Chris Sells posts a story about how his son learned to fear a computer’s ability to throw away work.
Tonight, my youngest was working in Word, writing a paper that’s due tomorrow (of course). After he was finished digging through the thesaurus on the right-hand side, he wanted to close that part of the window, but accidental pressed the X to close the document he was working on (which, of course, he hadn’t saved). When he was asked if he was sure, he thought he was being asked if he was sure he wanted to close the thesaurus, so he pressed “Yes.”
The moment his document disappeared is when he learned to fear the power of the computer to throw away his work.
Chris asks, “What did we do wrong as an industry to teach my son to fear a tool meant to help?” Most of the comments discuss particular changes to the software that are necessary to make such an event impossible, or at least less probable. A couple of the commentors notice that he failed to follow the instructions, and so suffered the appropriate consequences.
At first take, I haughtily cheerlead the latter position, if only because I have spent countless hours troubleshooting computers for otherwise fully literate friends and relatives who never read the messages the computer displays. However, after my emotional outburst subsides, I think that the point here is far deeper and philosophical than mere UI widgets and computers.
We have a funny relationship with our tools. We invent them to solve a problem, but often fail to either notice or comprehend the unintended consequences of their actions. The hammer is perhaps the simplest of tools - an extended arm with a weight at the end that 1) allows a person to hit a target with a sturdier proxy for their own hand, and 2) increases the force applied by increasing both the length of the arm and the mass at the end of the arm. It is perfectly suited to pounding nails. We humans, though, are an inquisitive species, and will immediately begin thinking of other things to pound. We’re bound to go pound everything in sight, even just out of sheer amusement, unless there is some compelling reason preventing us. We have to not want to use the hammer on certain things. We have to fear using the hammer on certain things.
I don’t know about you, but I’m afraid of hitting my thumb with a hammer. It’s pretty much the fear of pain for me, but there’s also the whole nail-turning-black-and-nasty-and-falling-off thing, not to mention the ridicule-I’ll-receive-from-my-wife thing. That fear comes from two places: I’ve hit my thumb with a hammer enough times that I know to be afraid of doing so, and I take appropriate caution when wielding a hammer towards its intended purpose; or I can use my rational mind to comprehend the designed purpose of the hammer, and infer the probable consequence of smashing my own thumb. It might even be both!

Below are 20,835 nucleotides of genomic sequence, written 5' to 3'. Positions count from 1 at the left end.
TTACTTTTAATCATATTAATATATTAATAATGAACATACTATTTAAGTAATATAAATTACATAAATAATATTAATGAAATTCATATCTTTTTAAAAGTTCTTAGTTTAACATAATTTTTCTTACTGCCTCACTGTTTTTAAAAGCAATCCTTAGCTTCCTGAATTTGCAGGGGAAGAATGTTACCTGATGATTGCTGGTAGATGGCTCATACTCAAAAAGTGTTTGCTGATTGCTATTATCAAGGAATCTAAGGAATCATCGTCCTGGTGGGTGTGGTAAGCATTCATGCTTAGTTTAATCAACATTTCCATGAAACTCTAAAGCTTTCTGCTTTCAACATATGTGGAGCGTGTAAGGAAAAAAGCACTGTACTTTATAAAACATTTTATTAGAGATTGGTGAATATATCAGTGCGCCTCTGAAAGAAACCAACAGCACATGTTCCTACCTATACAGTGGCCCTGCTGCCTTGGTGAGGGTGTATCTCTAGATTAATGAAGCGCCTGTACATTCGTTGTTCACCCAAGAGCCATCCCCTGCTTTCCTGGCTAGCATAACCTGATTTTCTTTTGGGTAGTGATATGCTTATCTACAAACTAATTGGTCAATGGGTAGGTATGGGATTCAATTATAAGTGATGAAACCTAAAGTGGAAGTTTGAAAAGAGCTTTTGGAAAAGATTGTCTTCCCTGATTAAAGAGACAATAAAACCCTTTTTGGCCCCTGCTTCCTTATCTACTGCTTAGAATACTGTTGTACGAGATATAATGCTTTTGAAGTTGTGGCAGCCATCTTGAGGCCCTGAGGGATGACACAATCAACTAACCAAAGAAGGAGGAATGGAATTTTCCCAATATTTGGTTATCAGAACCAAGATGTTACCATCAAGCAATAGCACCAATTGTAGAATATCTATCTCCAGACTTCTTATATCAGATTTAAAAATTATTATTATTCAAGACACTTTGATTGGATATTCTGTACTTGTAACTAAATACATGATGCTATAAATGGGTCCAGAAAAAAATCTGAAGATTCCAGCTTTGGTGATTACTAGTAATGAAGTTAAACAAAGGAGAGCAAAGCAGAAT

Computers are fantastic at information processing. As such, they are designed to do a multitude of things with information. One of their designed-in purposes is to throw away information irrevocably. I use this function all the time - after a week, emails in my trash folder are permanently deleted. It helps me to purge my mind of things that are no longer relevant and allows me to focus on the present and the future. Anything truly important gets remembered, saved in another folder, or blogged. If you lose data this way, it’s not the computer’s fault - it’s just doing what it was designed to do.
Fortunately, computers are extremely flexible, and can be easily re-designed to do different things by changing the software. If losing one’s thesis the night before it’s due is considered a Bad Thing, then perhaps the right solution is to attempt to prevent that by implementing an auto-save-constantly feature. Then when Chris’ son reaches college, he won’t have to fear accidentally losing his thesis the night before it’s due. Instead, in exasperation at 4:00 in the morning, he’ll pound out a few choice expletives on the keyboard describing the professor’s relationship with his mother. Of course, he’ll delete them after his cappuccino break and turn it in the next day without any such vulgarity. He’ll learn to fear the computer’s ability to remember information when he discovers that it saved those revisions and the professor happened to go back and read them.